Posts Tagged ‘girls’

Two Bags

27 July 2009

Dear J-

Fisher-Price sells — and this is not to pick on them; it’s merely an example I’m familiar with, as I trip over one just about every morning — a couple of bags marketed towards toddlers.  One, for girls, is called “My Pretty Learning Purse” and comes with keys, wallet, lipstick, cell phone, and mirror.  The other, for boys, is called “My Learning Tools” and comes with tools — hammer, screwdriver, wrenches.  Is it really necessary to draw the line so early and show them what’s appropriate to play with?

Lots of kid stuff is sold on the basis of preying on parents — either through insecurity (“don’t you love your child enough to spend for the very best?”) or their tastes (show me the child who’s not a little color-agnostic in picking out an outfit; pink or blue clothes seem to be more a reassurance than any particular need).  It’s not to say that any one kid would choose one bag over the other, but the choice probably has less to do with the kid and more to do with the adult.  GI Joe and Barbie both come with optional outfits, vehicles, and accessories.

I’m convinced creative play and self-esteem begin early.  What should we lavish extravagant praise over?  Things kids can’t control — clothes, genetics, bladders — or their accomplishments — throwing dirty clothes in the washer, stacking up  soaring towers, puttering around on wheels?  It’s not to say that everything they do is amazing and praise-worthy (here, I’m reminded of the self-obsessed attitude and sneering tone of the kid who got his Jeep stolen;  you’re one in 207, and that doesn’t qualify you for preferential treatment from government or police — proving the Millenial Generation stereotypes), but there are so many choices out there — toys and words alike — that we should choose out of love, not fear or tradition.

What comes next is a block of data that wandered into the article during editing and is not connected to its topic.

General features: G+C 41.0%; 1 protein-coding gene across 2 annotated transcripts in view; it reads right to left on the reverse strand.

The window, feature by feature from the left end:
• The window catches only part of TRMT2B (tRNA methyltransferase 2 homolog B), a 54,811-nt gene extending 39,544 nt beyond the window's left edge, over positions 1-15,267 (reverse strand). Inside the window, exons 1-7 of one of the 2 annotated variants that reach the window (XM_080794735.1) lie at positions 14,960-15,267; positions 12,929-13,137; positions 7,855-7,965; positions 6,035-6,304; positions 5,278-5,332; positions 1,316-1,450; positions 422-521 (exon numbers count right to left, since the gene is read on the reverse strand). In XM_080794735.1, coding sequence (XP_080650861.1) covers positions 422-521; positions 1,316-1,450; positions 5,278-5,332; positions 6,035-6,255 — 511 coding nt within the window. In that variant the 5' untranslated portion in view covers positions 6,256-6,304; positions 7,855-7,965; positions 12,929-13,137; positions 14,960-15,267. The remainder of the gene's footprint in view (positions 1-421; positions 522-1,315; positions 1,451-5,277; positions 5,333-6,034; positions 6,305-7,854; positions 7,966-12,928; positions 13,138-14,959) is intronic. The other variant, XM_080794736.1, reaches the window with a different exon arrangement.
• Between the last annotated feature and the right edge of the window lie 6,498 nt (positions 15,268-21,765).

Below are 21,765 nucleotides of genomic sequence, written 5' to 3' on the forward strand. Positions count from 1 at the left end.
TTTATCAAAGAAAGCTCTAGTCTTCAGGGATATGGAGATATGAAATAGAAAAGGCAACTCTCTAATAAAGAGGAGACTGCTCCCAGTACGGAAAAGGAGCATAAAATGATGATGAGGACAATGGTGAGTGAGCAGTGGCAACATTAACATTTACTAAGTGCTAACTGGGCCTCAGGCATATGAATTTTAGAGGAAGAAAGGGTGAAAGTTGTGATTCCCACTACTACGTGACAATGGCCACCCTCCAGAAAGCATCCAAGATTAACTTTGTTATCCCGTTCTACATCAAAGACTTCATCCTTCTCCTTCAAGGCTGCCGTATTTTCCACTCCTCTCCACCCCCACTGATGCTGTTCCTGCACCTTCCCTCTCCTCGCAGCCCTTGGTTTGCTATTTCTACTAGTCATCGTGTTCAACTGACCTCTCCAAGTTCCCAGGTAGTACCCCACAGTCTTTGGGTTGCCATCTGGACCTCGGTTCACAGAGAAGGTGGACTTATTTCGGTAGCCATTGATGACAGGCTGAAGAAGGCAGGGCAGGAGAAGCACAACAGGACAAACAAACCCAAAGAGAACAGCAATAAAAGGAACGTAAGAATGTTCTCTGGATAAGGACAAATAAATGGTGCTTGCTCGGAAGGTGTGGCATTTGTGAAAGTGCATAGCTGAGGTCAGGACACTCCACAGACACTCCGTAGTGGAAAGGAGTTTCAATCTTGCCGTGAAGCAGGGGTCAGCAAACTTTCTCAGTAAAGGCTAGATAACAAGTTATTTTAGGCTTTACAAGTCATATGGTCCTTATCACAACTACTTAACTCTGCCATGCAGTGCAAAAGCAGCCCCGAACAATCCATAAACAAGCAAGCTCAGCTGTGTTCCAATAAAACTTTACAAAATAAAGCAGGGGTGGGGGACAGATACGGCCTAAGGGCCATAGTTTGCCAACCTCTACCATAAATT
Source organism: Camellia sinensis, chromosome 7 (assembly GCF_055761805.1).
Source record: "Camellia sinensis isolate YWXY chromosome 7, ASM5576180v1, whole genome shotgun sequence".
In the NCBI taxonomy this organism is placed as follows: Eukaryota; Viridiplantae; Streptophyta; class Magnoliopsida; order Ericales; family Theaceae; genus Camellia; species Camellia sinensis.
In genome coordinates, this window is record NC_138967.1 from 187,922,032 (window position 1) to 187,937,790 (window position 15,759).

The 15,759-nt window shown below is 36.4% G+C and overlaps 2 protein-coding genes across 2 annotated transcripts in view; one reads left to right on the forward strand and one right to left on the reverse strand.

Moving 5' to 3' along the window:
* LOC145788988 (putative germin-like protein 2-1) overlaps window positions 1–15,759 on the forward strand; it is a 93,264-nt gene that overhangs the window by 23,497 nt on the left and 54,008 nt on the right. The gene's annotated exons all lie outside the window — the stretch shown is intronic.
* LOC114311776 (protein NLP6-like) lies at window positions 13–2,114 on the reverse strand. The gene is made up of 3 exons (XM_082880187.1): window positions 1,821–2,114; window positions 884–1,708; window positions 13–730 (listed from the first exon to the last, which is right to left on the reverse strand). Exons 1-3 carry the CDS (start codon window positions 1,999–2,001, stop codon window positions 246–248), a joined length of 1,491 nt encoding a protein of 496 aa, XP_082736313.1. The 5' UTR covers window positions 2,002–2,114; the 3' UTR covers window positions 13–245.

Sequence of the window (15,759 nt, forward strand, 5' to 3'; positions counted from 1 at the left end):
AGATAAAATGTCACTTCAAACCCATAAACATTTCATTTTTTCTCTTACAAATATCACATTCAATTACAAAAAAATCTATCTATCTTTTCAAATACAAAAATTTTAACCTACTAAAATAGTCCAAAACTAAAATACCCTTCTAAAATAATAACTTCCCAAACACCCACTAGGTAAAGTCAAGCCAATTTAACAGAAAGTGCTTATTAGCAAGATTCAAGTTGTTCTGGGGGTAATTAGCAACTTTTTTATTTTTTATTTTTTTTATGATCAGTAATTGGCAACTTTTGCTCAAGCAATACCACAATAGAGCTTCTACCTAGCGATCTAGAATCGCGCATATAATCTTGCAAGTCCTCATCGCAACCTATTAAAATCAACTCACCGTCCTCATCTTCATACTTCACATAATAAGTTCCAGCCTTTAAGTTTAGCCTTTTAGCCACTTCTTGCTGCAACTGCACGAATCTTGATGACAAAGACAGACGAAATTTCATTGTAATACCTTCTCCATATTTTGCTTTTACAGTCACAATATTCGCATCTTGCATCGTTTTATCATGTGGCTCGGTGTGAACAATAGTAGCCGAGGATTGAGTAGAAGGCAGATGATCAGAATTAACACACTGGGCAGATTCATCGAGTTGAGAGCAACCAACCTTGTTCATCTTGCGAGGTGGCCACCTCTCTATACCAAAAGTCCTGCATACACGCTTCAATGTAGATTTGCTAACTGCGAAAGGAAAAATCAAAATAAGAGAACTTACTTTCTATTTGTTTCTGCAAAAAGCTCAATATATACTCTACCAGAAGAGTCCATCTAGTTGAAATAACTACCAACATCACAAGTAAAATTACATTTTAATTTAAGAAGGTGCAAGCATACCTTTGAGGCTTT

High School (Aren’t We Joe Cool Yet?)

5 November 2006

I’m not convinced I got the most out of high school. But at least I got out.


To be honest, things didn’t change much in high school. The hair of the student body didn’t pose the fire hazard that it used to, but we stayed in the groups that we’d split into as junior high people. I don’t condemn it because it just happens and seems as natural as plate tectonics: huge masses rushing towards each other and one would inevitably grind the other down, but not without rumbling and trembling. It’s not always a wasteland, though; sometimes you find genuinely honest and wonderful people, like some of my neighboring locker-owners. We all had to deal with the peculiar quirks of the school, such as how it was designed for southern California weather (and hence was a series of disconnected buildings) while experiencing a snow-belt reality. I still like almost all of the people who graduated with me, but it was difficult to reach across the group borders afterwards; I have yet to contact probably 90% of my graduating class with something stronger than a rumor.


We were the Trojans

5 November 2006

Somehow, when USC says it, it sounds more threatening.


By the time I got to junior high, I became acutely conscious of who I was. Your shoes never match your pants, no matter that they’re corduroy and no one in their right mind would want to wear ugly poop-colored corduroys, to say nothing of your shirt not accessorizing well with your hairstyle, if you want to call that a hairstyle, standing in front of your locker-mirror with a comb and brush all day and all between periods the acrid wafting of AquaNet on the breeze … I’m sure that most of you know what it’s like.